All signs pointed to a one-goal game when the Colorado Avalanche hosted the Detroit Red Wings on Saturday night at Pepsi Center.
Coming into the game, 21 of Colorado’s 34 games had been decided by one goal, putting the club in a three-way tie with these very Red Wings and the Carolina Hurricanes for the most one-goal decisions in the league this season.
The Dec. 15 matchup between Colorado and Detroit was one of those 21 contests, with that game ending in a 3-2 Avalanche victory.
As it turns out, sometimes trends do in fact hold up. Tonight, the Avs topped the Red Wings by a 4-3 count following a shootout in a contest that had an atmosphere more reminiscent of a game held in May or June than late December. Ruslan Salei, Ryan Smyth and John-Michael Liles scored in regulation for the Avs, while Wojtek Wolski notched the lone goal of the shootout.
The first 40 minutes proved to be a tale of two periods.
The Avalanche tied a season-high for power-play goals in a game, notching a trio of tallies with a man advantage in the opening frame while outshooting Detroit 13-10.
Salei put the Avs on the board at 5:32 with a low shot from the slot. After Darcy Tucker dumped the puck deep into Detroit’s zone, David Jones
won a battle behind the goal line and sent the puck out front. From there, Salei pinched in and beat Red Wings netminder Ty Conklin for his first tally of the season.
Colorado took a 2-0 lead when Smyth deposited the rebound of a Milan Hejduk
attempt. Hejduk’s original shot sailed wide of the net, but hit the end boards and bounced back in front of the Detroit goal, where Smyth pounced on it at 10:05.
The lead stretched to three goals heading into the first intermission when Liles put home a point shot at 14:17. A clearing attempt by Detroit’s Brad Stuart ended up on Liles’ stick at the right point and the blueliner quickly blasted a shot through a Smyth screen and into the goal.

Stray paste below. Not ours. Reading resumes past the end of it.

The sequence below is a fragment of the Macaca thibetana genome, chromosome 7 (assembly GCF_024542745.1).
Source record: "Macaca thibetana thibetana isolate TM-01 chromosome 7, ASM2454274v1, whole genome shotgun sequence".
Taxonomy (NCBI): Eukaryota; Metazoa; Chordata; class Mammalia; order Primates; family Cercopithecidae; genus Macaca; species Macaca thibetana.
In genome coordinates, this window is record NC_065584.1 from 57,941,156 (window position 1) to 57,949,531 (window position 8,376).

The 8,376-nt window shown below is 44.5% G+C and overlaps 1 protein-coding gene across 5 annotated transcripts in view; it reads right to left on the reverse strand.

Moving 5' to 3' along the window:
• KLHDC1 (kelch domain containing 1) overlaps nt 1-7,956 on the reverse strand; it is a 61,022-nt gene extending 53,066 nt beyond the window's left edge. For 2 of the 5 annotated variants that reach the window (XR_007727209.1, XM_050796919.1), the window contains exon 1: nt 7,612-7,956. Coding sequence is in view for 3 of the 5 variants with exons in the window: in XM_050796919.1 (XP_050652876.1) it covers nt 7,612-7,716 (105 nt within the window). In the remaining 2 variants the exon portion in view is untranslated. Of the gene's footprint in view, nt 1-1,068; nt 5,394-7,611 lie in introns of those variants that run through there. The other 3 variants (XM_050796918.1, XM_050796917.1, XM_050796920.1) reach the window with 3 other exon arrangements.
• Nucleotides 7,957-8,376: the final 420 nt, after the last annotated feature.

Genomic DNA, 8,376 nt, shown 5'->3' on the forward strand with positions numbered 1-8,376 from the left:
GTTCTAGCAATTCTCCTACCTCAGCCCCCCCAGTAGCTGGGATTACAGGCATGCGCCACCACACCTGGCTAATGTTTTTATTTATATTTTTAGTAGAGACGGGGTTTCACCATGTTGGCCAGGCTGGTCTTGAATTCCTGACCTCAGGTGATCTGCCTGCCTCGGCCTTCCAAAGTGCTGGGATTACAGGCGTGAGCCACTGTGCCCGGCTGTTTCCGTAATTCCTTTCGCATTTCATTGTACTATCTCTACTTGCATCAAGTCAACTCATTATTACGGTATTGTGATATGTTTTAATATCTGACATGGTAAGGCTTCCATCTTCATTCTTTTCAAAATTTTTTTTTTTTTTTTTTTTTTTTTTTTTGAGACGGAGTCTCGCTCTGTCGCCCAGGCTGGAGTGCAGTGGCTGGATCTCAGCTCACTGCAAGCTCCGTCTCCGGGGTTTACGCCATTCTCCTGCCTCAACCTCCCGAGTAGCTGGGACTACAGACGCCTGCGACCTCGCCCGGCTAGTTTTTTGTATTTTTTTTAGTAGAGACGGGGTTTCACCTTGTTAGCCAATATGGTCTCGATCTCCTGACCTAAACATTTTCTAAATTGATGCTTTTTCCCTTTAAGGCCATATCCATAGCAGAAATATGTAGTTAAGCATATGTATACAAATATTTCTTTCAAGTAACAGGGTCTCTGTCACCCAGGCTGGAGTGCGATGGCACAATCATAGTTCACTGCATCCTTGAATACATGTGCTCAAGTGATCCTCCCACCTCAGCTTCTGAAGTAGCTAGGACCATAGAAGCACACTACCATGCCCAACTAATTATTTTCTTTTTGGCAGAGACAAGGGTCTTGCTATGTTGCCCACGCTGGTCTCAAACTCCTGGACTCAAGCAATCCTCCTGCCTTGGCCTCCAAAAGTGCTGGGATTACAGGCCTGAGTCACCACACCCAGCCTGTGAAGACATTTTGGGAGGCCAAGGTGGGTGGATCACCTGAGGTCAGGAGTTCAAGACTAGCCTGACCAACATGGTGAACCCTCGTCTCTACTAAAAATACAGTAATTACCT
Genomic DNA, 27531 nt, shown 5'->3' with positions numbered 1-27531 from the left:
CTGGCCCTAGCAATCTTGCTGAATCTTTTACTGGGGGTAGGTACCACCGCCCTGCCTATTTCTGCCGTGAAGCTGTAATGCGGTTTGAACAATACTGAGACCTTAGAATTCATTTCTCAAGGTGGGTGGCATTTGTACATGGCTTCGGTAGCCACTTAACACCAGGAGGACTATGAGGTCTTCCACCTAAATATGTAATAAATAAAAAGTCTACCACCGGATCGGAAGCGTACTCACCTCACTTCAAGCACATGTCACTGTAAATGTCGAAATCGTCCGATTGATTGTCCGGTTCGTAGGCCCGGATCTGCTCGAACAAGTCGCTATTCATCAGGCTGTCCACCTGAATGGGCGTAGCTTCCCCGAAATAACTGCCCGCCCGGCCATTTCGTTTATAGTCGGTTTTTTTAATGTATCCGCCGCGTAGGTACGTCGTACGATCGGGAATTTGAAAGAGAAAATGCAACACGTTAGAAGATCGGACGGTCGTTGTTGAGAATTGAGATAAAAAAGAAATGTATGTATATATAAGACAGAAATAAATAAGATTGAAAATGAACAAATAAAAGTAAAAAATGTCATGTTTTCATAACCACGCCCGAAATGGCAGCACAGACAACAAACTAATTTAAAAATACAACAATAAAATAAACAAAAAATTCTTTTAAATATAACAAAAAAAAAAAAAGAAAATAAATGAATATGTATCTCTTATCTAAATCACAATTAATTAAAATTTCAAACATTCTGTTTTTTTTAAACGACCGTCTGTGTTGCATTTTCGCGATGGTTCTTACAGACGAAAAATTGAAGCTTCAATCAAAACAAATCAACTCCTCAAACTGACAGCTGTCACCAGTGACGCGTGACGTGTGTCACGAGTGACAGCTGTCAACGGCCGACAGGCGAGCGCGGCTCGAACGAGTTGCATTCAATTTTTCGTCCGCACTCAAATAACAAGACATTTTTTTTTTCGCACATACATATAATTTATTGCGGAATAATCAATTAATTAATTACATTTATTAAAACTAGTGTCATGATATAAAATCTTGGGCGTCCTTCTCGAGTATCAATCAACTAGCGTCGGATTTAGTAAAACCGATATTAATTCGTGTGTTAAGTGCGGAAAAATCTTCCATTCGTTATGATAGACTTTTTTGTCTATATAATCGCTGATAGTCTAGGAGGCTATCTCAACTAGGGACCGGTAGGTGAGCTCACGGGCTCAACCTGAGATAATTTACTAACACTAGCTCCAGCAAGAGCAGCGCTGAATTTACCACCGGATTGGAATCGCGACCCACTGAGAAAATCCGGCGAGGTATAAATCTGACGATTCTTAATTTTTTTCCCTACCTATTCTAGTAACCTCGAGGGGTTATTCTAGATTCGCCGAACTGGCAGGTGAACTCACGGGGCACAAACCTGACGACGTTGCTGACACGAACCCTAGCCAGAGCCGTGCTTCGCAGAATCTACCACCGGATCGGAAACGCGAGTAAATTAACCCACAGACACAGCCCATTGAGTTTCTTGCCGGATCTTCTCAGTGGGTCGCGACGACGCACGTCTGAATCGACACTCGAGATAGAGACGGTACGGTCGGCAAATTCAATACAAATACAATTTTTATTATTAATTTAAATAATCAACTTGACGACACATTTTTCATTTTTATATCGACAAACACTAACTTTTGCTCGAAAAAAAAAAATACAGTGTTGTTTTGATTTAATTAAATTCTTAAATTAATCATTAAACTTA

The Red Wings dominated the second period, evening the game with a trio of goals (including two quick tallies on the power play) while holding a 17-12 shot advantage.
All three goals came in the final six minutes of the frame, with Pavel Datsyuk first burying his own rebound at 14:06 and Tomas Holmstrom tipping home a Mikael Samuelsson point shot at 15:38.
Johan Franzen then tallied the only even-strength goal of the first two periods when he beat Peter Budaj with a well-placed shot from the bottom of the right faceoff circle with the clock reading 1:57
The third period was scoreless, but it wasn’t for a lack of quality scoring chances. Budaj made perhaps the save of the game with just over three minutes remaining in regulation, stopping a point-blank attempt by Jiri Hudler by extending his left pad.
Following a scoreless extra session, Wolski scored the lone goal of the shootout on Colorado’s first attempt and Budaj stopped all three Detroit shooters to seal the win.Continuing Shootout Success
Following tonight’s victory, the Avalanche improved to 7-1 in shootouts this season and 11-1 in its last 12 shootouts overall. Earlier this season, Colorado saw its streak of eight consecutive shootout wins come to an end with a 2-1 loss in Dallas on Dec. 5.
With his goal, Wolski improved his career shootout percentage to 61.9% (13-of-21), second all-time to San Jose’s Joe Pavelski (64.7%; 11-of-17). Wolski’s six shootout goals this season lead all NHL players.Power-Play Clicking
Coming into the game, Colorado ranked 20th in the league in power-play percentage at 16.2% (24-for-148). However, the Avs converted on three of their six chances tonight, marking the club’s second straight game with multiple power-play goals (the Avs went 2-for-5 in Tuesday’s 5-4 overtime win over Phoenix). Colorado is now 13-5-0 when it scores a power-play goal and 5-2-0 when tallying two or more.Liles Near Milestone
With his first period goal, Liles inched closer to the 50-goal mark for his career. The defenseman has 48 tallies in 346 NHL games, moving him within two goals of becoming the fifth blueliner in franchise history to hit that milestone. Liles’ marker tonight was his 24th on the power play, meaning exactly half of his career tallies have come with the man advantage.